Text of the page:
Naval Missiles Encyclopedia

Naval Missiles – SAM, SSM, ASW, Airborne, Sub.

⚙ From the origins to these days: Naval Missiles

Very old attemps: Ancient rocketry

Illustration of the Huolongchushui, 14th century Chinese military treatise Huolongjing by Jiao Yu and Liu Bowen (Ming dynasty).
But well before that, there were ancient Chinese descriptions of such a “missile”, which were very large unguided rockets. This was the Huolongchushui, (“fire dragon issuing from the water”) 火龙出水, a very early multistage rocket and ballistic missile of post-classical China. Not really offensive as it had no warhead, but more to strike fear into enemy troops. It had a magazine of three rocket driven arrows, located within the mouth of the missile and thus was the world’s first “multistage rocket” used in naval battles. It had a hollow bamboo tube with a carved wooden dragon head and tail and was about five feet long (1.50 m). Both the forward and tail sections contained four rockets, packed with gunpowder for propulsion. The main idea was the long-burn fuses facing downwards from the forward rockets were ignited by the fuses of the rockets inside which shoot out those of its mouth. So the Huolongchushui itself was also a rocket carrier.

Ancient rocketry was used in the 14th-16th centuries by Asian powers, notably China and Korea, especially the latter.

Early missiles of WWI

The earliest recent attempt of a naval missile was a guided midsile, was the Liberty Eagle, made by Wright in 1918, designed by Orville and Fred Nash. It was a small unmanned biplane from the Dayton Wright Airplane Company called Liberty Eagle and nicknamed “the Bug” designed as a guided missile, using a gyroscopic stabilizer, and the first attempt ever. Several were built and tested in Pensacola, Florida, half damaging their target. src:

Guided missiles off WW2

German antiship Missiles


US Missiles

The trauma of Kamikaze attacks at the end of WW2 conducted the navy to a trusted AA defense against hostile aircraft, with better chances of eliminating the target than peppering rounds around. There was already a solution, pioneered by the Germans in WW2, although they were intermediate between future antiship missiles and guided bombs. Operation Bumblebee launched by the Navy help testing US Navy ramjet missiles in 1945, and the Applied Physics Lab PTV-N-4 Cobra/BTV first flew in October 1945. The program went on and eventually reached its critical point, the RIM-8 Talos missile.

The “Three T” (Talos, Terrier, and Tartar) were really at the base of the US Navy missile program in the 1950s. They were working in conjunction with the Navy’s carrier-based fighters, and point-defense systems. The most impressive one was the Talos, the “big one”, for long range interception, high altitude. This was the “soviet bomber killer”. At some point in its development it was defined as a universal missile. Its operational requirements were daunting, ever higher, faster, to be effective against equally capable targets. It became larger with a booster, at four tons. Therefore to cover the less demanding medium range, the Navy developed the smaller Terrier and Tartar.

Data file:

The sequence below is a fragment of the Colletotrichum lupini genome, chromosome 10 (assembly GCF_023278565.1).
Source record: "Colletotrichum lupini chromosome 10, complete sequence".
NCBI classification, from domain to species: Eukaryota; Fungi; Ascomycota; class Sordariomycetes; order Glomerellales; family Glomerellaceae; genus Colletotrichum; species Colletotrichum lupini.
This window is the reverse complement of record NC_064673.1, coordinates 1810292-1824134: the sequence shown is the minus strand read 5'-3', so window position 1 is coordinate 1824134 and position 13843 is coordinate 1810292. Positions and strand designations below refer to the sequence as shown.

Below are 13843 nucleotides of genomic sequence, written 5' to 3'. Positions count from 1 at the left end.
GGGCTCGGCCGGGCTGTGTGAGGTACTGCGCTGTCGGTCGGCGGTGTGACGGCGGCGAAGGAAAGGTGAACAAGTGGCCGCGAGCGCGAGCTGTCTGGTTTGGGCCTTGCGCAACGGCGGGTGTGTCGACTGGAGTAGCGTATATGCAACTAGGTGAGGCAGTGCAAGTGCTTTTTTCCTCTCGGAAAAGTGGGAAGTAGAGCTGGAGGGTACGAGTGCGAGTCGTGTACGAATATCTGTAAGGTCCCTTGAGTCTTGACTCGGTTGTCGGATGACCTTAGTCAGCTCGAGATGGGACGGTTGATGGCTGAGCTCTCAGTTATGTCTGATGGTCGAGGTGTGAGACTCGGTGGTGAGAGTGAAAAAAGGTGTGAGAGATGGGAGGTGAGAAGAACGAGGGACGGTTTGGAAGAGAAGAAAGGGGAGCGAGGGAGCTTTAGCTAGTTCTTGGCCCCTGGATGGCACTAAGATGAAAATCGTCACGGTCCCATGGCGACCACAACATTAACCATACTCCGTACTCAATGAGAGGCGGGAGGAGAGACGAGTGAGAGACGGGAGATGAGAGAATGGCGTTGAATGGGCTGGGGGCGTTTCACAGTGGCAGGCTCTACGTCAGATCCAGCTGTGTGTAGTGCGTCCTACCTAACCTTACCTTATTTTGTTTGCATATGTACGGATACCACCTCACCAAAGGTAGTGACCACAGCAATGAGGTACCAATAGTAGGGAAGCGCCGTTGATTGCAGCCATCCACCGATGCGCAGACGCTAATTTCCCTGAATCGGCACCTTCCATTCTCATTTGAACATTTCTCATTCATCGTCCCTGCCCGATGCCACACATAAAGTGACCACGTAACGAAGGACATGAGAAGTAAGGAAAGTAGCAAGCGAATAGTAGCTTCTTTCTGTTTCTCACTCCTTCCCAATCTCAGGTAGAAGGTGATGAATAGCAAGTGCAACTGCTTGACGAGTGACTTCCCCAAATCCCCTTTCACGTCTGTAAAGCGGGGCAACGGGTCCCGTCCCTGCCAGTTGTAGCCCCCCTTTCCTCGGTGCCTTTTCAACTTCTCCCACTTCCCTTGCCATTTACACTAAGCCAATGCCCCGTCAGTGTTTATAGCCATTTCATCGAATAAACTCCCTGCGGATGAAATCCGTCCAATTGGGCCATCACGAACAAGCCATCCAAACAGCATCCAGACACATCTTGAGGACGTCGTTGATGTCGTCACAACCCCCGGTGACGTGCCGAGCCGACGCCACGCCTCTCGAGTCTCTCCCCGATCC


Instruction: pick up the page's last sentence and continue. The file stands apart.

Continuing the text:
RIM-8 Talos
RIM-8 talos and launcher; This was the standard long range, high altitude missile, with a ramjet and a rod-based warhead.
The RIM-8 Talos was first used on the freshly converted USS Galveston in 1958, operational in early 1959. The Talos homed in on the target semi-actively and as the development went one and upgrades allowed its final figures of 2.5 Mach, 100 nautical miles, 80,000 feet of ceiling. If fighters with long range air-to-air missiles failed, Talos was the last recourse.
To eliminate its target, the Talos used a continuous-rod warhead: Rods were wrapped around an explosive charge, which forced them apart when detonating, forming an expanding metal circle that could cut through the airframe and fuselage at great velocity.
It was costly, but the most capable first-generation SAM in the navy, but required a large dedicated space to operate, so a heavy cruiser hull was ideal. However to make it more common, the Navy pressed the development of the cheaper Terrier and Tartar to be used on smaller cruisers and destroyers, and deployed missiles at a larger scale, and quicker. During the Vietnam war, Talos claimed three MiGs and it remained in the inventory for long, converted into supersonic Vandal target drones.


RIM-2 Terrier onboard USS Boston in 1966
The RIM-2 Terrier concept was initially close to the Talos, but diverged as development went on, focusing on smaller targets, closer. Talos evolved to shot down Soviet bombers armed with antiship missiles, while Terrier would eliminate the antiship missiles themselves after launch. The type of warhead needed changed, to a trusted blast-fragmentation system. Its development started with a wing-controlled and beam-riding missile capable of 1.8 Mach over 10 nautical miles. At the end of the process, it was tail-controlled, with semi-active radar homing and capable of mach 3.0 over 40 nautical miles and a 80,000 feet ceiling. It became so successful it became the standard on all USN ships, on destroyers and cruisers, and 8,000 were built in all, deployed on twin launchers, quick reload with often 80 vectors in stock inside the hull. It was replaced by the RIM-67 Standard Missile in the 1980s but equipped the Albany, California and Virginia-class cruisers as well as the Charles F. Adams, Mitscher, Forrest Sherman and Kidd-class destroyers and Brooke class frigates.


The small, short range Tartar was deployed on three cruisers classes, USN destroyers and frigates, but also Dutch, French, German, Italian, Japanese and Australian destroyers.